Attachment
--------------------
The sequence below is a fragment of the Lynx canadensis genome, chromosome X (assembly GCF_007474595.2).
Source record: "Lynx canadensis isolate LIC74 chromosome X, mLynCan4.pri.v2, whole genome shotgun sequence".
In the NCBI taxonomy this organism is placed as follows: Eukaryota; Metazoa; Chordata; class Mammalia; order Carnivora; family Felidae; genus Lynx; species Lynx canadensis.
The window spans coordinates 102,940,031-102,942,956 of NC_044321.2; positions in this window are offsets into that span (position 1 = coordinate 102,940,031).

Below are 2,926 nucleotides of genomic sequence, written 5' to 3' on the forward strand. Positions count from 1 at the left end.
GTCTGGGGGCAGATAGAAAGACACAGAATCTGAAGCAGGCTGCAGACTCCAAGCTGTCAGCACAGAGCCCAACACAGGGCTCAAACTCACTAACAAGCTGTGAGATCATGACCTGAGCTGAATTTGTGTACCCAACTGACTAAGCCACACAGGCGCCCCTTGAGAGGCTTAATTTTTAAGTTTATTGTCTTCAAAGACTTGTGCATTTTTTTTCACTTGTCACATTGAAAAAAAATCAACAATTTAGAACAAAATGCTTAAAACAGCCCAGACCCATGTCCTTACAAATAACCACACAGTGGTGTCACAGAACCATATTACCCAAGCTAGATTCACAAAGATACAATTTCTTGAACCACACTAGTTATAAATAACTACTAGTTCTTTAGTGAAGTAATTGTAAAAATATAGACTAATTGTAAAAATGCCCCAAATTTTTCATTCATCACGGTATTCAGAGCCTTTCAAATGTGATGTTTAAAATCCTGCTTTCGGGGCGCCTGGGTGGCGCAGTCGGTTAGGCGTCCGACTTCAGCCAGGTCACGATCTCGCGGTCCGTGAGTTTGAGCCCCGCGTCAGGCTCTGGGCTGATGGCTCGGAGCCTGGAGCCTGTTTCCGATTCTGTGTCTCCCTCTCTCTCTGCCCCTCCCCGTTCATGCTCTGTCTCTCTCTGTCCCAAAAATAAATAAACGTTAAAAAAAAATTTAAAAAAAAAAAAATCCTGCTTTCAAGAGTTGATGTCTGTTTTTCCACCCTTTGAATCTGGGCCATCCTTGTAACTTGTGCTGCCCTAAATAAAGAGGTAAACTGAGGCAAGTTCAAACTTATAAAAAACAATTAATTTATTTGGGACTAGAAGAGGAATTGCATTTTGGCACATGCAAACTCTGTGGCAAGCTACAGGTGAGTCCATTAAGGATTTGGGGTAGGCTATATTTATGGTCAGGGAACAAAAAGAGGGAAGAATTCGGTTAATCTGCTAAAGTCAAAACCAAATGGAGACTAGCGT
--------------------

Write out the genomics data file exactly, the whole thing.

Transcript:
The sequence below is a fragment of the Lynx canadensis genome, chromosome X (assembly GCF_007474595.2).
Source record: "Lynx canadensis isolate LIC74 chromosome X, mLynCan4.pri.v2, whole genome shotgun sequence".
In the NCBI taxonomy this organism is placed as follows: Eukaryota; Metazoa; Chordata; class Mammalia; order Carnivora; family Felidae; genus Lynx; species Lynx canadensis.
The window spans coordinates 102,940,031-102,942,956 of NC_044321.2; positions in this window are offsets into that span (position 1 = coordinate 102,940,031).

Below are 2,926 nucleotides of genomic sequence, written 5' to 3' on the forward strand. Positions count from 1 at the left end.
GTCTGGGGGCAGATAGAAAGACACAGAATCTGAAGCAGGCTGCAGACTCCAAGCTGTCAGCACAGAGCCCAACACAGGGCTCAAACTCACTAACAAGCTGTGAGATCATGACCTGAGCTGAATTTGTGTACCCAACTGACTAAGCCACACAGGCGCCCCTTGAGAGGCTTAATTTTTAAGTTTATTGTCTTCAAAGACTTGTGCATTTTTTTTCACTTGTCACATTGAAAAAAAATCAACAATTTAGAACAAAATGCTTAAAACAGCCCAGACCCATGTCCTTACAAATAACCACACAGTGGTGTCACAGAACCATATTACCCAAGCTAGATTCACAAAGATACAATTTCTTGAACCACACTAGTTATAAATAACTACTAGTTCTTTAGTGAAGTAATTGTAAAAATATAGACTAATTGTAAAAATGCCCCAAATTTTTCATTCATCACGGTATTCAGAGCCTTTCAAATGTGATGTTTAAAATCCTGCTTTCGGGGCGCCTGGGTGGCGCAGTCGGTTAGGCGTCCGACTTCAGCCAGGTCACGATCTCGCGGTCCGTGAGTTTGAGCCCCGCGTCAGGCTCTGGGCTGATGGCTCGGAGCCTGGAGCCTGTTTCCGATTCTGTGTCTCCCTCTCTCTCTGCCCCTCCCCGTTCATGCTCTGTCTCTCTCTGTCCCAAAAATAAATAAACGTTAAAAAAAAATTTAAAAAAAAAAAAATCCTGCTTTCAAGAGTTGATGTCTGTTTTTCCACCCTTTGAATCTGGGCCATCCTTGTAACTTGTGCTGCCCTAAATAAAGAGGTAAACTGAGGCAAGTTCAAACTTATAAAAAACAATTAATTTATTTGGGACTAGAAGAGGAATTGCATTTTGGCACATGCAAACTCTGTGGCAAGCTACAGGTGAGTCCATTAAGGATTTGGGGTAGGCTATATTTATGGTCAGGGAACAAAAAGAGGGAAGAATTCGGTTAATCTGCTAAAGTCAAAACCAAATGGAGACTAGCGT